Published on February 6, 2008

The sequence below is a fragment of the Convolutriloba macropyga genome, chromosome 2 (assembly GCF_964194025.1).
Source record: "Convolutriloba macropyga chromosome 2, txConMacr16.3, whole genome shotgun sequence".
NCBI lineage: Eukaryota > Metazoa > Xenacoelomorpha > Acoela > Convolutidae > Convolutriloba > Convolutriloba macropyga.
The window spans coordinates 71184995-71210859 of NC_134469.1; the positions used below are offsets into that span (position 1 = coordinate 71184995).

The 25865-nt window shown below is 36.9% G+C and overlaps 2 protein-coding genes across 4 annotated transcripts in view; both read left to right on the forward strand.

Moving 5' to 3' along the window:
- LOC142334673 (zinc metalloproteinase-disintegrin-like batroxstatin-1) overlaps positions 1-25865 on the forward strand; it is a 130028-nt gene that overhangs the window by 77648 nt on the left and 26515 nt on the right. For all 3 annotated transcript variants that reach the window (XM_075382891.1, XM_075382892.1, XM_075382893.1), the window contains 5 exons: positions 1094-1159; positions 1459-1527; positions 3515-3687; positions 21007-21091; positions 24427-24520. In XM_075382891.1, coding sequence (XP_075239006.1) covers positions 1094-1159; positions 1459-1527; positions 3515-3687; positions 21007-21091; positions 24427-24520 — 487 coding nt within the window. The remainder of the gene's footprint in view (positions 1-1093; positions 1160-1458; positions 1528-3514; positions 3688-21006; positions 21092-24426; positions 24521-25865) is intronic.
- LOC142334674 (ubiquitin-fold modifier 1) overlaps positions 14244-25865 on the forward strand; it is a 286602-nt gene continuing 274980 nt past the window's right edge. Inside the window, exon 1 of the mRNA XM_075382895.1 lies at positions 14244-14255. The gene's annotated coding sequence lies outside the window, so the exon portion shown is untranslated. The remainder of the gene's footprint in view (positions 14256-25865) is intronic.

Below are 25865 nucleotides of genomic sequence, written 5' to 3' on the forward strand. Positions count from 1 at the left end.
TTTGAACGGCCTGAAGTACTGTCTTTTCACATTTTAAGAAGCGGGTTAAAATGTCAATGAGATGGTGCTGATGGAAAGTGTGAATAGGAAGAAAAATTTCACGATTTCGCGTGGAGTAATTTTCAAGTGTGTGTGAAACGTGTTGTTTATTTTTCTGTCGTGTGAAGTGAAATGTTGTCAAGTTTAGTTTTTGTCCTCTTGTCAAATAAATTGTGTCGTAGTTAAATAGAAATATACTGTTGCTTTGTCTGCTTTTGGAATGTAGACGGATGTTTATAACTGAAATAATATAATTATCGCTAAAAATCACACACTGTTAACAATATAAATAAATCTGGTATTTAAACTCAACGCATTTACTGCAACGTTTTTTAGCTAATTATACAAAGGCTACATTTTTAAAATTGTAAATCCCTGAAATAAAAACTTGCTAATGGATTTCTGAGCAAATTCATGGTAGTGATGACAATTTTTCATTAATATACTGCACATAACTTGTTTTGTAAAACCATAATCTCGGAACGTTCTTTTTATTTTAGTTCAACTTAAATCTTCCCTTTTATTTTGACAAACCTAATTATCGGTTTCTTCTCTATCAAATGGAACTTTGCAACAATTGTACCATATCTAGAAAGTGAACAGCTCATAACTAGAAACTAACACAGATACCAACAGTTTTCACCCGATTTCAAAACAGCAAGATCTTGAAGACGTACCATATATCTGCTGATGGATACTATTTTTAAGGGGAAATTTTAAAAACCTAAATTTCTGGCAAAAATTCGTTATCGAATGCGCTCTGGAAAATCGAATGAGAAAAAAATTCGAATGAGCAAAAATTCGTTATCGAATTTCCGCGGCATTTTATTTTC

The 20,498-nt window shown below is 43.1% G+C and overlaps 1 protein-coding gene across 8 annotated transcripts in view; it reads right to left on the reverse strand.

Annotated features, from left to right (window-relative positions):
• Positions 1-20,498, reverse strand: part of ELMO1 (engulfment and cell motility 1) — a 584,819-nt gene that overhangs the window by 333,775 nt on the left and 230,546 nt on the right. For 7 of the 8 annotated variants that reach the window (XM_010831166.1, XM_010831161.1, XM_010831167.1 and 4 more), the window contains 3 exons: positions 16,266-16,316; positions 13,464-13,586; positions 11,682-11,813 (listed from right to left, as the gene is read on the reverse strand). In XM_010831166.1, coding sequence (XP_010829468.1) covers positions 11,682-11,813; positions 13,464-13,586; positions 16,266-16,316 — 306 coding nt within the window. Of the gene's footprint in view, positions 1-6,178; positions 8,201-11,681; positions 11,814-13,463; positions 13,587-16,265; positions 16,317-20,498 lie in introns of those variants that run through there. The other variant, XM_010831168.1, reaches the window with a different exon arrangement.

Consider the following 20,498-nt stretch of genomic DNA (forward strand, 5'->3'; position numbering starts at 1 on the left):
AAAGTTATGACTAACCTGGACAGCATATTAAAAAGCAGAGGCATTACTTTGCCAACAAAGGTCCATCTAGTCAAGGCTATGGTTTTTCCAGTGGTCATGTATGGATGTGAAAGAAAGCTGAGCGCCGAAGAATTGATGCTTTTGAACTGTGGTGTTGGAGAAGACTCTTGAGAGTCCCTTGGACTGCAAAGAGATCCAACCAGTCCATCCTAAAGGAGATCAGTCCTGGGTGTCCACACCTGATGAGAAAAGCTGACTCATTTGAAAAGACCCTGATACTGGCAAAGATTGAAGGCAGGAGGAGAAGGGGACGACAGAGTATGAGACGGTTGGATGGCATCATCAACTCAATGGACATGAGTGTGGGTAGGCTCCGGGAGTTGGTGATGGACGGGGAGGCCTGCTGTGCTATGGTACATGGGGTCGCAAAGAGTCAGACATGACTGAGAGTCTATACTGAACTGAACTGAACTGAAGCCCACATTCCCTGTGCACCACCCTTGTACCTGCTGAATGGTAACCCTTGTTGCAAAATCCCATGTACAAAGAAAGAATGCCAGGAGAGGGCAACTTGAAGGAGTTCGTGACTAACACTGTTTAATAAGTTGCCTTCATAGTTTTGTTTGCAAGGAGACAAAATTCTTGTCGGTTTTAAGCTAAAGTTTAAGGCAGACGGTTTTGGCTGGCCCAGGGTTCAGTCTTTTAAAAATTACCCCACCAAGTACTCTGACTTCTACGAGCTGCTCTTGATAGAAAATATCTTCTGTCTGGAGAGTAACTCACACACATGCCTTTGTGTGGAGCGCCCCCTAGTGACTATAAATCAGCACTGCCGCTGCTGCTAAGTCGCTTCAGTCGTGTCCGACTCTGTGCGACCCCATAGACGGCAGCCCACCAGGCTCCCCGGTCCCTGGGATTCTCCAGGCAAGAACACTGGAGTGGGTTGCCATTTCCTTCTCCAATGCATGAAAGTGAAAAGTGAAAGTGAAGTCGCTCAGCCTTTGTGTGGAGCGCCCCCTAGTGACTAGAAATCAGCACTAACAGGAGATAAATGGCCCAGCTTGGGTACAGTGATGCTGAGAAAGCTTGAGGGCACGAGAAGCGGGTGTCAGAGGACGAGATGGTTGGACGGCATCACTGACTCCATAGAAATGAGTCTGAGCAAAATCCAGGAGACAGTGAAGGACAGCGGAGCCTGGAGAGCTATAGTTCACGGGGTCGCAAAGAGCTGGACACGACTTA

MINORS IN THE WORKPLACE: MINORS IN THE WORKPLACE Prepared By Deputy Labor Commissioner Ysmael Raymundo State of California: State of California Labor Commissioner DONNA DELL MISSION STATEMENT: MISSION STATEMENT To vigorously enforce labor standards with special emphasis on payment of minimum and overtime wages in low-paying industries; and to work with employer groups, expanding their knowledge of labor law requirements– with the aim of creating an environment in which law-abiding employers no longer suffer unfair competition from employers who follow unlawful practices. LABOR STANDARDS ENFORCEMENT: LABOR STANDARDS ENFORCEMENT Workers’ Compensation Deduction Statements Child Labor Minimum Wage Record Keeping Overtime MINORS : MINORS Employers MUST ensure that a minor has a valid work permit before the minor is put to work. Hours of work vary depending on the age of the minor. Certain occupations are considered hazardous, and therefore, minors cannot be employed in these occupations. A minor is any person under the age of 18 who is required to attend school WORK PERMITS: WORK PERMITS A WORK PERMIT IS ALWAYS REQUIRED, EVEN WHEN SCHOOL IS NOT IN SESSION. Permits are issued for specific employment at a specified address. Permits must contain the maximum number of hours a minor may work in a day and week, the range of hours during the day that a minor may work, any occupational limitations, and any additional restrictions imposed at the school’s discretion. A permit may not be issued that violates any provision of law. An apprentice in a bona fide apprenticeship-training program must have a work permit. Parents who employ their children in any occupation permitted to minors, must obtain the standard Permit to Employ and Work. Emancipated minors must have a work permit. High school graduates or minors who have been awarded a certificate of proficiency are exempt from the permit requirements. Minors who are self-employed do not require permits. Minors irregularly employed in odd jobs in private homes, such as baby-sitting, lawn mowing, and leaf raking, do not need to obtain a work permit. Work Experience Coordinator MINIMUM WAGE: MINIMUM WAGE Minors must be paid the minimum wage of $6.75 per hour, whether paid by the hour or by piece rate. However, if the minor has no previous, similar or related experience, a LEARNERS rate of 85% of the minimum wage may be paid during their first 160 hours of employment. If minors are paid on a piece rate basis, the piece rate must equate to at least minimum wage for each hour worked. High school graduates or the equivalent must be paid commensurate with adults when they perform the same quantity, quality, and classification of work. This includes wage rates that are above the minimum wage. Minors participating in WEE programs and who work between 10 p.m. and 12:30 a.m. (an extension of hours which requires the express approval of parents and school officials), must be paid at least the adult minimum wage for any work performed during those hours. DEDUCTION STATEMENT: DEDUCTION STATEMENT Gross wages earned Total hours worked Piece rate units All deductions Net wages Inclusive dates Employee name and social security number Name & address of legal entity All applicable hourly rates Whether you pay by cash or check, you must furnish an accurate itemized statement to the Employee. Failure to comply with this requirement may subject you to a civil penalty of $250.00 per employee per violation. A deduction statement must include the following: RECORD KEEPING: RECORD KEEPING Employee name, address, occupation and Social Security number. Birth date, if under 18 years, and designation as a minor. Beginning and ending time of each work period, meal periods, split shift intervals and total daily hours worked shall also be recorded. Total wages paid for each payroll period. Total hours worked in the payroll period and applicable rate of pay. Accurate production records for employees paid a piece rate. Every employer must keep records showing: HOURS OF WORK: HOURS OF WORK PROHIBITED OCCUPATIONS 14 & 15-year-olds (non-agricultural): PROHIBITED OCCUPATIONS 14 & 15-year-olds (non-agricultural) MAY BE EMPLOYED: In retail, food service, and gasoline service establishments: office and clerical work; cashiering, selling, packing and shelving; errands and deliveries by foot, bike, or public transportation; clean-up work (no power mowers or cutters); kitchen work for preparation and serving of food and beverages (may use dishwashers, popcorn poppers, milkshake blenders). MAY NOT BE EMPLOYED OR PERMITTED TO WORK: Any occupation declared hazardous in federal regulations for 16 and 17-year-olds Occupations in construction - work of any kind including work on any scaffolding and roofing Motor vehicle occupations – may not be employed to drive a motor vehicle in any capacity Gas stations: Dispensing gas or oil; Courtesy service; Car cleaning, washing, and polishing Any type of mechanical work including activities involving the use of pits, racks, etc. Machine operation & related duties – involving mixing or grinding; machines for washing; paper cutting, power punching or shearing; and, any operation in close proximity to moving machinery or equipment Manufacturing – no exception THIS IS ONLY A PARTIAL LIST PROHIBITED OCCUPATIONS 14 & 15-year-olds (Agricultural): PROHIBITED OCCUPATIONS 14 & 15-year-olds (Agricultural) Operating a tractor of over 20 PTO horsepower. Operating or assisting to operate a corn picker, cotton picker, grain or potato combine; hay mower; power post-hole digger, power post driver, or non-walking type rotary tiller; trencher; forklift; or, power driven circular, band or chain saw Working from a ladder scaffold from a height of over 20 feet Driving a bus, truck or automobile when transporting passengers or riding on a tractor as a passenger or helper Handling or using a blasting agent. EXEMPTION: Minors of any age employed in agriculture, horticulture, or viticulture labor by their parents or guardians upon or in connection with premises the parent or guardian owns, operates, or controls are exempt from these restrictions MINORS UNDER 12 – AGRICULTURAL ZONE OF DANGER May not be employed or permitted to work or accompany or be permitted to accompany an employed parent or guardian in an agricultural zone of danger. MAY BE EMPLOYED: Minors may work in agricultural related activities, except in agricultural occupations declared hazardous in federal regulations for minors under sixteen. These occupations are: (THIS IS ONLY A PARTIAL LIST) PROHIBITED OCCUPATIONS (16 and 17-year-olds): PROHIBITED OCCUPATIONS (16 and 17-year-olds) No minor between 16 and 18 years of age may be employed or permitted to work in occupations declared hazardous in federal regulation and adopted by inclusion by the state of California in Labor Code Section 1294.1(b) Are these occupations considered hazardous? CHILD ACTORS: CHILD ACTORS The entertainment industry is defined in state regulations as “…any organization, or individual, using the services of any minor in: motion pictures of any type (film, videotape etc.), using any format (theatrical, film, commercial documentary, television program, etc.), by theatrical productions; publicity; rodeos; circuses; musical performances; and any other performance where minors perform to entertain the public. Permits to work and employ are issued by the Division of Labor Standards Enforcement. Exception: Minors of any age may appear in the following venues without permits: In any church, public or religious school, or community entertainment; In any school entertainment or in any entertainment for charity or for children, for which no admission is charged; In any radio or television broadcasting exhibition, where the minor receives no compensation directly or indirectly therefor, and where the engagement of the minor is limited to a single appearance lasting not more than one hour, and where no admission fee is charged for the radio broadcasting or television exhibition; or, At any one event during a calendar year, occurring on a day on which school attendance is not required or on the day preceding such a day, lasting four hours or less, where a parent or guardian of the minor is present, for which the minor does not directly or indirectly receive any compensation. DIVISION OF LABOR STANDARDS ENFORCEMENT’S WEBSITE www.dir.ca.gov: DIVISION OF LABOR STANDARDS ENFORCEMENT’S WEBSITE www.dir.ca.gov DLSE’s website will provide information on: Office locations and phone numbers How to file a complaint Enforcement polices Frequently asked questions Opinion letters WORK EXPERIENCE COORDINATORS: WORK EXPERIENCE COORDINATORS Thank you for your invaluable assistance in attempting to ensure that a minor’s work experience is a positive one. As you know, many minors work at establishments in which the employer has failed to comply with various labor standards. DLSE learns about these situations through work experience coordinators, such as yourselves. Again, thank you for your assistance.